We’re old school here at Linux Impact. We entered our teen years in the 90s, and we have a love of retro-futuristic tech and software. If you could imagine it looking at home in Hackers or The Matrix or Blade Runner, the chances are good that we sporadically run it on our home system. Because, believe it or not, the old protocols still work, and if we developed a particular way of doing things back in the 90s and it still works today, we’re still going to be doing it.
A prime example is IRC - Internet Relay Chat - which is an application layer protocol that facilitates communication in the form of text on a client/server networking model.
We’ve been accessing IRC through a variety of clients since back in 1995 when we were running aMIRC on our much-loved Amiga 1200, later moving onto mIRC on Windows, Icechat, and a few others. Currently we’re running IRSSI - a terminal based client, on Linux.
Among other things, we use it to nab reading materials from our favourite book warez channel on the undernet server, having followed its migration from EFNET a decade or so back. More than 20 years, and we’ve never had a problem.
A few nights ago, attempting to connect to undernet, we were greeted with this message:
AUTO  (redacted) Infected with a virus or trojan, please clean your system. (P268). Closing Link: [redacted] by Miami.FL.US.Undernet.Org (G-lined)
Infected? My system is clean.
G-lined? What the hell is that?
A quick search revealed that to be G-lined is to receive a global ban based on our IP address. FOREVER.
Banning a specific IP address from a service is weird and, like IRC itself, somewhat outdated. Most residential addresses have dynamic IPs assigned by their service provider, so for most individuals the ban would expire as soon as they were assigned a new IP by their ISP.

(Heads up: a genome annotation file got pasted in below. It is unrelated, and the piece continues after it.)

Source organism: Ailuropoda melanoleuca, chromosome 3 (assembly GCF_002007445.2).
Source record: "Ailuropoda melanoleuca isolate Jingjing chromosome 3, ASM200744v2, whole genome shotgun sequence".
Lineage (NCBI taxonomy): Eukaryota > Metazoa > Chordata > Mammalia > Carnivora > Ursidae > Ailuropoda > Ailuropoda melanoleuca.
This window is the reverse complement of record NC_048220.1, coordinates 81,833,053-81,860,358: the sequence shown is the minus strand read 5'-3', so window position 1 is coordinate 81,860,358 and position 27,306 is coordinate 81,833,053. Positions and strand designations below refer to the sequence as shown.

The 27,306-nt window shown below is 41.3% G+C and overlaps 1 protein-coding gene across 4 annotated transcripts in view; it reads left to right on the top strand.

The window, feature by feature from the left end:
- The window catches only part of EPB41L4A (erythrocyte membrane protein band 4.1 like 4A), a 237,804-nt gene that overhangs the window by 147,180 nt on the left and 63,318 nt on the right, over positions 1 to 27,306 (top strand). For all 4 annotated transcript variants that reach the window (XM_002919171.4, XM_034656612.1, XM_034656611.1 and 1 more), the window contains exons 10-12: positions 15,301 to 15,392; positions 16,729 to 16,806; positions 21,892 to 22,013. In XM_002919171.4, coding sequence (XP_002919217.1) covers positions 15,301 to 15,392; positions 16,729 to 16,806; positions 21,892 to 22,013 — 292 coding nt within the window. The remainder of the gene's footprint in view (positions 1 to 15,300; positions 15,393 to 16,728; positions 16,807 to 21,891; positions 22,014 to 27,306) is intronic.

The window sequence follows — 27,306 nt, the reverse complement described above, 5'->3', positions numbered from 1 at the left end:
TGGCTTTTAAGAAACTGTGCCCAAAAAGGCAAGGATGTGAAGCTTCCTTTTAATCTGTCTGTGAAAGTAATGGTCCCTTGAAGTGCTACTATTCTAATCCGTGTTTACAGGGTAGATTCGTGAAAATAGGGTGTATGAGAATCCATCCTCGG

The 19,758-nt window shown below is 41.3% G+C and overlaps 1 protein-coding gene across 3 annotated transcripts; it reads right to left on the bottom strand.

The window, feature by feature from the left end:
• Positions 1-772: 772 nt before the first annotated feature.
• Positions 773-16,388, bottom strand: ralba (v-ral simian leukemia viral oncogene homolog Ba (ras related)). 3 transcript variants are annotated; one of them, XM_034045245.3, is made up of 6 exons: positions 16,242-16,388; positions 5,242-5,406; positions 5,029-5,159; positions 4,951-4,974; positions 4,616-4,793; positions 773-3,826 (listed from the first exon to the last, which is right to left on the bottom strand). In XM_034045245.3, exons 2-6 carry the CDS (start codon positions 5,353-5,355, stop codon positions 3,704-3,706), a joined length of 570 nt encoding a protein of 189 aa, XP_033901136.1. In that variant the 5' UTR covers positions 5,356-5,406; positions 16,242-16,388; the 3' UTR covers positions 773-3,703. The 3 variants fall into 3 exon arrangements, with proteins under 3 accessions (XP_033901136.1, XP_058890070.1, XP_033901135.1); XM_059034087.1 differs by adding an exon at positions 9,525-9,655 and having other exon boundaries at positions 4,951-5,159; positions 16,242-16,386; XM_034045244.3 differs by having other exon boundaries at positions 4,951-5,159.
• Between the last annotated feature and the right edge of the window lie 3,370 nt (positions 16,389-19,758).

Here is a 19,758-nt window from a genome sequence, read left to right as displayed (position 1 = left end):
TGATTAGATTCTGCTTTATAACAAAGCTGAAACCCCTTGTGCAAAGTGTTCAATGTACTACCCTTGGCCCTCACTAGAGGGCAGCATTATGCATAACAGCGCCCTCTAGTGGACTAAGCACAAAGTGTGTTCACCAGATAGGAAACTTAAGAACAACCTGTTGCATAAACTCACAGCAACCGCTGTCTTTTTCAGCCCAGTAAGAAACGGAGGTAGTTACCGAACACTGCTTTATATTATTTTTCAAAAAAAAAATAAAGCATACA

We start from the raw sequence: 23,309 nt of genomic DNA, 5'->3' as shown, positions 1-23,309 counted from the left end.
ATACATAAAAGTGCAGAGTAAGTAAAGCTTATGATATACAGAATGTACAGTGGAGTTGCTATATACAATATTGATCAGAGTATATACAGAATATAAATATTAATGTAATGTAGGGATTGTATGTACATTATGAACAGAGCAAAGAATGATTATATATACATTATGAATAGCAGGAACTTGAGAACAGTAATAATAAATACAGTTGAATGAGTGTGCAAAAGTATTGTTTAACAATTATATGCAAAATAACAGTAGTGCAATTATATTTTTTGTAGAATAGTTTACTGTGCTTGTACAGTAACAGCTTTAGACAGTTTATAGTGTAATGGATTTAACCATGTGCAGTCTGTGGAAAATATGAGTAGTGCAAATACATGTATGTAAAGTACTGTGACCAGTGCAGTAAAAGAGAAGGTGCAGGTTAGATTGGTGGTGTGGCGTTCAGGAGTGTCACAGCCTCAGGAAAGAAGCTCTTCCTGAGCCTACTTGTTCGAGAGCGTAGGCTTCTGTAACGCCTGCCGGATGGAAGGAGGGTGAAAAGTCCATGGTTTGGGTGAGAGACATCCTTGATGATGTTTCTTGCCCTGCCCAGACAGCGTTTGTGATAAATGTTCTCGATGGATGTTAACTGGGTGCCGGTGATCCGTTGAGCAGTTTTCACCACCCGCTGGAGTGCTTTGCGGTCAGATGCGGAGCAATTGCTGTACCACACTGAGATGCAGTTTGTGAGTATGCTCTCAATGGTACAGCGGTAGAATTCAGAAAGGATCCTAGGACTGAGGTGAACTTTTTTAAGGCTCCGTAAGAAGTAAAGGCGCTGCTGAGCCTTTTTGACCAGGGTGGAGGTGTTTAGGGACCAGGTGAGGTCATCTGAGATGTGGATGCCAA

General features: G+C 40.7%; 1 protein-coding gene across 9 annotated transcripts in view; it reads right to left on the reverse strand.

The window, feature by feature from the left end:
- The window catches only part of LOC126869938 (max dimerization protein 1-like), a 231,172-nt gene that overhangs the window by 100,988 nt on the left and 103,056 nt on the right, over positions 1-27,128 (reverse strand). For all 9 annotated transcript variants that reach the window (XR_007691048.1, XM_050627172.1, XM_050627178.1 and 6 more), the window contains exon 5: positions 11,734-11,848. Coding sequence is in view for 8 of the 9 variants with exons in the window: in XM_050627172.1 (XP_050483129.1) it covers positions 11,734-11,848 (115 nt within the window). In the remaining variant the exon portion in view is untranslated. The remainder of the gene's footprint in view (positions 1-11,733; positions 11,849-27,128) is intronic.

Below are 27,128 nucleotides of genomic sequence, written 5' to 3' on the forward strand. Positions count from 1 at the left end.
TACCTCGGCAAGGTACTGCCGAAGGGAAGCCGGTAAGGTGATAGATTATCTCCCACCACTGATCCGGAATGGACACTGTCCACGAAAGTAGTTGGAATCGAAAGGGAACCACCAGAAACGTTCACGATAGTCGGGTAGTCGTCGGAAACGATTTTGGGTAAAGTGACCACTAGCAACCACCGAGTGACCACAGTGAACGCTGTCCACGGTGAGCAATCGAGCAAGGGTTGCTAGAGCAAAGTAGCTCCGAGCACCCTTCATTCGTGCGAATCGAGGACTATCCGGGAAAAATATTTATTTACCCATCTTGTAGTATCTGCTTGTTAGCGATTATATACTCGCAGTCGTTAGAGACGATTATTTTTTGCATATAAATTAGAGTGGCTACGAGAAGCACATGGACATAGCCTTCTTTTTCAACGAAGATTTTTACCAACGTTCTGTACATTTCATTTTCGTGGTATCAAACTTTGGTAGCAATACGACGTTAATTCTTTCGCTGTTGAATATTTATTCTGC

Handy hint - rebooting your router will usually promt your ISP to give you a new IP address.
Banning an IP will also block everyone using that IP - it doesn’t target an individual, it targets a network and every device connected to that network. Blocking a single IP could block an entire business, or a university, or a hospital. Yeah. That sucks.
We fired off an email to email@example.com:
> Hi there, > I’m being continually booted from undernet servers with the message: > /AUTO  (redacted) Infected with a virus or trojan, please clean your > system. (P268). > Closing Link: redacted by Miami.FL.US.Undernet.Org (G-lined)/ > My system is fine & I’m not infected with anything. I connected through irssi > without problem a few minutes before switching to hexchat. What’s the problem?
The response was swift and, presumably, automated:
Match found: (Glined 50m24s ago) P (tulip) G-Lined BV— redacted42069 ~firstname.lastname@example.org redacted | realname
This client was found connecting to the Undernet IRC network. If this is you, I suggest you change your nick/user/realname infos to look less like a drone.
If this wasn’t you, then a computer connected to your internet connection is most likely infected with a virus.
I am whitelisting your ip for 24 hours. If the client listed above was you and you don’t change your nick/user/realname info, you’re going to get g-lined again
Okay, we definitely don’t have a virus, but something is making us look like a drone. Cool - what could have caused that? Could it be that because all of our usual nicks had been taken, we reverted to the level of a 14 year old and appended "42069" to the end of our nick?
Does Undernet autoban juvenile naming conventions? Who set that rule up?
So, my nick needed to match my supposed real name and my email address. Yeah, that’s not going to happen. Most IRC clients don’t even give users the ability to set a supposed real name, and the email address I put in on the rare occasions I bother is email@example.com.
It’s a hangup from the long gone days when IRC was mostly run on university networks and its users were students and academics with .edu addresses.
We’re not planning to verify ourselves to an antique.
As of now, we’re still g-lined, and as we have a static IP at home that’s not likely to change soon. We have a few ideas for a way around it though - and they’re so antique it’s almost embarrassing. We’re not going to share them here.